If Financial Planning was Chess... Which Assets and Accounts Would Be Which Pieces?
Updated: Feb 2
Chess is a game of strategy - no question about that. I am a chess amateur. I usually play against the computer - so no one else can see how bad I am!
First, let's identify the King. You are the King. The king doesn't move much - just one space at a time. Every other piece is to defend you and attack your opponent and their pieces.
What would be a pawn? It would be any account or asset that you get because it's a good idea and probably cheap enough to get. An individual stock, a savings bond, term insurance, disability coverage, supplemental health insurance (like an accident policy)... anything that you say "I'd like that" without necessarily coordinating that decision with anything else.
What would be a knight? The knight on the board doesn't move much, but it can be strategic. So I would categorize both Traditional IRA or Roth IRA contributions. These are limited contributions, so they don't do a whole lot, but it could help current year or future year tax situations.
What would be a bishop? Bishops can go across the board diagonally. Very powerful pieces on the chess board, but limited in their movement and versatility. I would put 401(k) (and similar plans), 529 plans, SEP-IRA, SIMPLE-IRA, and similar plans in this category. Powerful, but limited.
What would be a rook? Rooks go across the board up and down. Very powerful pieces on the chess board, but limited in their movement and versatility. I would put 401(k) (and similar plans), 529 plans, SEP-IRA, SIMPLE-IRA, and similar plans in this category. Powerful, but limited.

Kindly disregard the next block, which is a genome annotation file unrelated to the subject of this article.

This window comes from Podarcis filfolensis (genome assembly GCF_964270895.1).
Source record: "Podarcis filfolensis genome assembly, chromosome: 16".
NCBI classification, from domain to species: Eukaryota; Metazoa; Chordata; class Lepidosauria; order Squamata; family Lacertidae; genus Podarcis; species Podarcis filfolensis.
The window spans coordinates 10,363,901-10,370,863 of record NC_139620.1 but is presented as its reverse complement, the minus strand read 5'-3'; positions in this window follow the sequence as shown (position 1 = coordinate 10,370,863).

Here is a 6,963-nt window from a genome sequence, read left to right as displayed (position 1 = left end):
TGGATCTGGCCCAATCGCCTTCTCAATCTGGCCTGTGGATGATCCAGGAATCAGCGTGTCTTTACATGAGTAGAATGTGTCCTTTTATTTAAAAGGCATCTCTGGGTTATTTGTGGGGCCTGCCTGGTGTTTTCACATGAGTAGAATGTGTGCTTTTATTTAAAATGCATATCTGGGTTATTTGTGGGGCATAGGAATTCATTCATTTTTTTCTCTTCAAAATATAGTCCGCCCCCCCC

What would be the queen? In the game of chess, the queen moves up, down, and diagonally across the board. I would put a max-funded cash value life insurance policy in this category. Why? Because that asset can help you acquire MORE assets without sacrificing the original asset! It can help you grow your assets by borrowing against the policy's cash values, not sacrificing them.
Could you imagine playing chess without the queen? Why would you "play the financial game" without one of the most valuable pieces available for your game?
Who is your opponent? Who are you playing 'against'?
In my opinion, you are battling your financial assets against those who would legally rob them from you:
Internal Revenue Service
You can USE them, but don't let them ABUSE you. But to do that, you have to know the rules of the game.
By the way, isn't it also true that, through the laws, that banks, financial institutions, Wall Street, and the IRS can change the rules on you in the middle of the game? Your OPPONENT (using the game analogy) can change the rules! Do you think those rules are designed to benefit YOU... or THEM?
"Don't move until you see it."